Historically, the fortified town of Galle has been a significant trading port. More than 1,000 years ago it was the essential port of call for Chinese, Persian, Arab and Indian traders. Later the Javanese and Sumatrans came, followed by Marco Polo in 1299 AD. It was with the arrival of the Portuguese in 1505 AD that a small foreign trading post was established. When the Kingdom of Kandy forced the Portuguese out of their Colombo fort in 1589 AD, a Portuguese settlement commenced in earnest with a fort of palm trees and mud.
Among other early buildings was a Capuchin convent followed by the Black Fort known as Santa Cruz. In 1640 AD, the Dutch captured the fortress of Galle and, to protect their presence, they needed a garrison – hence the fort. Galle Fort was built by 1663 AD with great ramparts and bastions, but not fully completed until 1715 AD. In 1684 AD the headquarters for the commandeur were built on the corner of the present Church and Middle Streets, the start of what now comprises Amangalla.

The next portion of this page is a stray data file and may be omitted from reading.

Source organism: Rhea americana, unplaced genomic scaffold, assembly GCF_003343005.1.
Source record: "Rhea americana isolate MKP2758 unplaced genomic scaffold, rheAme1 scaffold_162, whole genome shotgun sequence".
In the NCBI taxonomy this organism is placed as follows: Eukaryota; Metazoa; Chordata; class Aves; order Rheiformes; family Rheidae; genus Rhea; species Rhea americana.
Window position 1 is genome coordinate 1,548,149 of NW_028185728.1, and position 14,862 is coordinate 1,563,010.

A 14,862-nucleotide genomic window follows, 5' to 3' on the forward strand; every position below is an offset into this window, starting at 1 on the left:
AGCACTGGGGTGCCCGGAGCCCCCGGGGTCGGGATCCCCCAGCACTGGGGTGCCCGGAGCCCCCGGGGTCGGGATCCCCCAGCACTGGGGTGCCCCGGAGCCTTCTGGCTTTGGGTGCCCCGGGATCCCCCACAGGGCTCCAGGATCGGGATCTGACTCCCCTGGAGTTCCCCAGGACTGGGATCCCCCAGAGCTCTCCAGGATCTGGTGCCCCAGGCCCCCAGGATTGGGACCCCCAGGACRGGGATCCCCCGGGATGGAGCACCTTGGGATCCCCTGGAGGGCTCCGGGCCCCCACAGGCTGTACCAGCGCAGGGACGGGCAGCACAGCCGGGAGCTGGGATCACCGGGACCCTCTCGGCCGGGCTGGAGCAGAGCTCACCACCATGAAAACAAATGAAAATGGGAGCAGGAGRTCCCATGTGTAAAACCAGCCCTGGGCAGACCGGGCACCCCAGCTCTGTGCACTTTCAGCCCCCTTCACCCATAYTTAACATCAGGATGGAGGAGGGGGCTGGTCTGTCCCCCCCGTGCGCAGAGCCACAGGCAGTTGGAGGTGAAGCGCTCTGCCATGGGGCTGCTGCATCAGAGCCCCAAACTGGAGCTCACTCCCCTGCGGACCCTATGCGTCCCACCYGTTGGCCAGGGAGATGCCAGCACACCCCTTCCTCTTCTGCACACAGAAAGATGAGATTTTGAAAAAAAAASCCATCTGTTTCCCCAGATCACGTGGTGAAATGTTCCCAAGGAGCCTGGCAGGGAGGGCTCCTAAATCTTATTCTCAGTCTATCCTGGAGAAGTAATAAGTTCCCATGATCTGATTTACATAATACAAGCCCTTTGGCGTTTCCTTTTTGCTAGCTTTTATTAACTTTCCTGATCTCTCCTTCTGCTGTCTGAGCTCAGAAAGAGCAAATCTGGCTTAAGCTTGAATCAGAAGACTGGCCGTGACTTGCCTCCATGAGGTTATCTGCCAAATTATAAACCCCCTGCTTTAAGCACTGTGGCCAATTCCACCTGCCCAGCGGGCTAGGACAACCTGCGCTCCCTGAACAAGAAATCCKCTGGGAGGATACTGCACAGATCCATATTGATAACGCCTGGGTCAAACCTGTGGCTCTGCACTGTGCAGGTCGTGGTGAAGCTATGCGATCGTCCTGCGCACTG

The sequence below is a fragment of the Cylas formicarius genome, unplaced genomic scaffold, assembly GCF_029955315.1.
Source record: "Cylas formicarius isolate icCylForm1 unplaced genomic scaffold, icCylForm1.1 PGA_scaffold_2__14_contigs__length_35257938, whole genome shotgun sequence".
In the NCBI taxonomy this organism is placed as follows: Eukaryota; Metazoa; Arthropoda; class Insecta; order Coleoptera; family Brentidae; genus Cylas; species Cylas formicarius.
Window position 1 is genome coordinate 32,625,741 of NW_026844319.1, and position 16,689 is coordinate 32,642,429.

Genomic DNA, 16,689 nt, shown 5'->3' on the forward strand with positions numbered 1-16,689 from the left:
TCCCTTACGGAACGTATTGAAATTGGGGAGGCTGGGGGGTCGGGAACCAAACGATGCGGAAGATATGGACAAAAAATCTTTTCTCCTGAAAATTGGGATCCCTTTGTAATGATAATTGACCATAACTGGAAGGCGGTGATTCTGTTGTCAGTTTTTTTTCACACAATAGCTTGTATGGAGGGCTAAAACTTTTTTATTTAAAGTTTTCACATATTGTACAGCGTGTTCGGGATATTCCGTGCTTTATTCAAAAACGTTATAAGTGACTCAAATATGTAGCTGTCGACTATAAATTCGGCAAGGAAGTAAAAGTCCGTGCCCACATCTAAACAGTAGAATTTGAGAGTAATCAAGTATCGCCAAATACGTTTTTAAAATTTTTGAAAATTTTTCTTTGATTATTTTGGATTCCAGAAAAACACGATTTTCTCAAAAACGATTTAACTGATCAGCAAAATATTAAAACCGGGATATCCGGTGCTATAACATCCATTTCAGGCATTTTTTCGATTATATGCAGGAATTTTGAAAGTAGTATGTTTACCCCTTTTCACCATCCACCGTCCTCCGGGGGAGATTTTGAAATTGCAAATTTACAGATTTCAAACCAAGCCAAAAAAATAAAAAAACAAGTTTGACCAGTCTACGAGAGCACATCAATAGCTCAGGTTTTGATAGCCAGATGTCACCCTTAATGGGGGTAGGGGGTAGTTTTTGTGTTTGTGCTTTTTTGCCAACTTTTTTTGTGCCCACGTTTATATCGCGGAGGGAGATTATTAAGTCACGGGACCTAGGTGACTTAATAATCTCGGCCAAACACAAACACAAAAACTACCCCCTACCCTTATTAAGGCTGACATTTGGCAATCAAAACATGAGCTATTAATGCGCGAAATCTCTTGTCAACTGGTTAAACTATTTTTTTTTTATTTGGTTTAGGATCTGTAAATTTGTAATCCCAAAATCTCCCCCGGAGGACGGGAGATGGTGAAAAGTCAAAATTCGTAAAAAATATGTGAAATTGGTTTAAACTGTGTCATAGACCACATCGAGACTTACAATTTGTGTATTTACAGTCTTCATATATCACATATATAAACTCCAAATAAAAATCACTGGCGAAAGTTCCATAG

Today, leaving the Fort through the gate brings into view the town of Galle, which is best explored on foot or by bicycle. It is a sprawling town, both friendly and interesting to visitors. The colourful fruit market offers an exotic array of produce while the bustle of Main Street is also well worth experiencing.